09:48:05 not sure I'm going to mention really anything that pat or Pascal has not already mentioned, but it'll be a fairly low density presentation anyway.
09:48:19 So this is what we discussed
09:48:23 in the four meetings, we had.
09:48:28 First one was on con honey now via Stokes, where Rahul panitan Nadia pattern talked about binary and ternary fluids and pack talked about, essentially flux expulsion in that system.
09:48:46 Then we had a session on variations of the blind model for the cross be staircases in plasmas, and that will diffuse of connection from wasting quote from Pat and Paul parishioner.
09:49:02 Then we had a more of beat session.
09:49:08 The talk on zombie vortices from from Joe Branco new take on the has the co worker Tanya equation on the phone and work on MHD share photos from Adrian Fraser, and then just, whenever it was two days ago, we had double diffuse it connection on gamma and
09:49:28 beyond gamma from Pascal from Eugene law and Francesco popper going to say something about some of these what we didn't have, for example was we there was nothing in here about stratified sheer flow mechanisms, because, for whatever reason they, they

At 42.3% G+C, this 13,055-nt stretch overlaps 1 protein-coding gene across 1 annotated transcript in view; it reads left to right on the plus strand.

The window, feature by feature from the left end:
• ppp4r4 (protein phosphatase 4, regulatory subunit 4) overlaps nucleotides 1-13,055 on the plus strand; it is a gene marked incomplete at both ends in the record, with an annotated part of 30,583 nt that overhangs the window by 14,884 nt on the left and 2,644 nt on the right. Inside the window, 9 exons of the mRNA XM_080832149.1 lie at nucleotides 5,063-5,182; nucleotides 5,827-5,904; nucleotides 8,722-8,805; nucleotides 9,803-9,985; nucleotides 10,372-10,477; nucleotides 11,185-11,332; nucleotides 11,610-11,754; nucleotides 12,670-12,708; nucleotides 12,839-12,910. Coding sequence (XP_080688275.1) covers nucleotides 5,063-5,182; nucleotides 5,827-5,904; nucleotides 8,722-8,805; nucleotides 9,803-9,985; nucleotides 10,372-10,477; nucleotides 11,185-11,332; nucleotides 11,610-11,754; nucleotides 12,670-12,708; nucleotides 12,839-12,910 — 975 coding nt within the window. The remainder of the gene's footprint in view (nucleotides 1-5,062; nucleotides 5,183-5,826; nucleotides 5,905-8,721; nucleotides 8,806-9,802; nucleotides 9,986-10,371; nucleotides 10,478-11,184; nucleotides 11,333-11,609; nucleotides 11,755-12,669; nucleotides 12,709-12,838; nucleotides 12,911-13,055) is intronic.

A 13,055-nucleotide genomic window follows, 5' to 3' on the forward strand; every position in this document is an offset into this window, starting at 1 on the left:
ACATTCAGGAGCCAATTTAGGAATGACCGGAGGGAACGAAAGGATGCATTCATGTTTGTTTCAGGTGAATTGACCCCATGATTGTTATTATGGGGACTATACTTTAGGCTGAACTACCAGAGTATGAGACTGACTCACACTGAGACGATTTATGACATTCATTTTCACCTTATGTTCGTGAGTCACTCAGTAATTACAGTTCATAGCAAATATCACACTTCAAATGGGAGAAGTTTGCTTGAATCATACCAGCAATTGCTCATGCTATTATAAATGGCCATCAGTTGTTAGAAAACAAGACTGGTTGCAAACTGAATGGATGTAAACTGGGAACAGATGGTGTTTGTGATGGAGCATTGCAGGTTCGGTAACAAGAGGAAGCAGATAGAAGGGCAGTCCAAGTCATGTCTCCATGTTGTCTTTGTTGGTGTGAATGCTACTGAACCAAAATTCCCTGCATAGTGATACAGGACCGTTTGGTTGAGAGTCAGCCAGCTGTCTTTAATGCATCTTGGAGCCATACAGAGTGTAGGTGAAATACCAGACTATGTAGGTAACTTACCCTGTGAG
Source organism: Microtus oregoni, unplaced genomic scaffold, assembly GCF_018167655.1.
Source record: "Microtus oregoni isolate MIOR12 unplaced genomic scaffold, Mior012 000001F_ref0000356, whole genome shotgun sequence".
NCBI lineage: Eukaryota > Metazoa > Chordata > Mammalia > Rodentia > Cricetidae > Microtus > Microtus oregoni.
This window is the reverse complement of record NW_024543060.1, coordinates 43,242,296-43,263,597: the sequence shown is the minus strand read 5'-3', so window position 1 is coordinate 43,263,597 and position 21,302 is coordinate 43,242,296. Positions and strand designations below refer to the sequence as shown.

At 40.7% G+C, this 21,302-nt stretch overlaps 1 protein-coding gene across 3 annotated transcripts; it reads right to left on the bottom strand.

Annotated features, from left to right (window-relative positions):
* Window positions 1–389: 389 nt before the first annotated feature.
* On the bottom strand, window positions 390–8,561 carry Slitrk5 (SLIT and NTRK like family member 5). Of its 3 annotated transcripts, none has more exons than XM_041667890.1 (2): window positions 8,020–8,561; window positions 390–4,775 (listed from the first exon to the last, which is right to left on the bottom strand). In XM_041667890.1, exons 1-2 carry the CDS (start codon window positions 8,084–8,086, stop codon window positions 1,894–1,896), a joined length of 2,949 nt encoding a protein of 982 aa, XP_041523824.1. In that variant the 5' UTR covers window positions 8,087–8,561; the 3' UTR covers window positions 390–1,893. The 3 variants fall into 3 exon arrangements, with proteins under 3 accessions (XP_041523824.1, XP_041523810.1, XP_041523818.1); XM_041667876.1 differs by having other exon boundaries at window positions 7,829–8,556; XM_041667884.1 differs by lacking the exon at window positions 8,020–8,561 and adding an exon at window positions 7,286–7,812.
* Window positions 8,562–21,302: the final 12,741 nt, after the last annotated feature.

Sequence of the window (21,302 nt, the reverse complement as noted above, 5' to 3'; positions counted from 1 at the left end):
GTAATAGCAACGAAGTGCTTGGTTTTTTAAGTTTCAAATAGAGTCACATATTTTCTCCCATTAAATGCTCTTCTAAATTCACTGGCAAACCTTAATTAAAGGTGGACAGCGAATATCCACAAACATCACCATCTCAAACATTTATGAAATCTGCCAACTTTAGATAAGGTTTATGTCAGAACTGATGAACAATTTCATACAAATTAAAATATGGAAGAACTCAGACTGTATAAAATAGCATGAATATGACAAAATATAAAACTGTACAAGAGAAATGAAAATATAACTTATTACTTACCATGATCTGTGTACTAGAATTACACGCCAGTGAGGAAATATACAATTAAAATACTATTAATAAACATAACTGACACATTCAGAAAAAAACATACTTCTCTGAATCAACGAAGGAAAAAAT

09:49:45 were somewhere else, but they could have been. of course.
09:49:49 I'm really going to stick to what we talked about in these sessions.
09:49:55 So I would say we discussed the formation of layers.
09:50:01 More or less in these four systems.
09:50:04 So Peavy staircases, leading to certain objects, particularly with respect to Jupiter.
09:50:14 By staircases in for stratified turbulence I essentially mean the Phillips problem.
09:50:21 Then we spoke quite a lot about equals be staircases in plasmas, and the analogy between the governing equation, becoming simplest governing equation for plasma drift quote turbulence and Qg equations.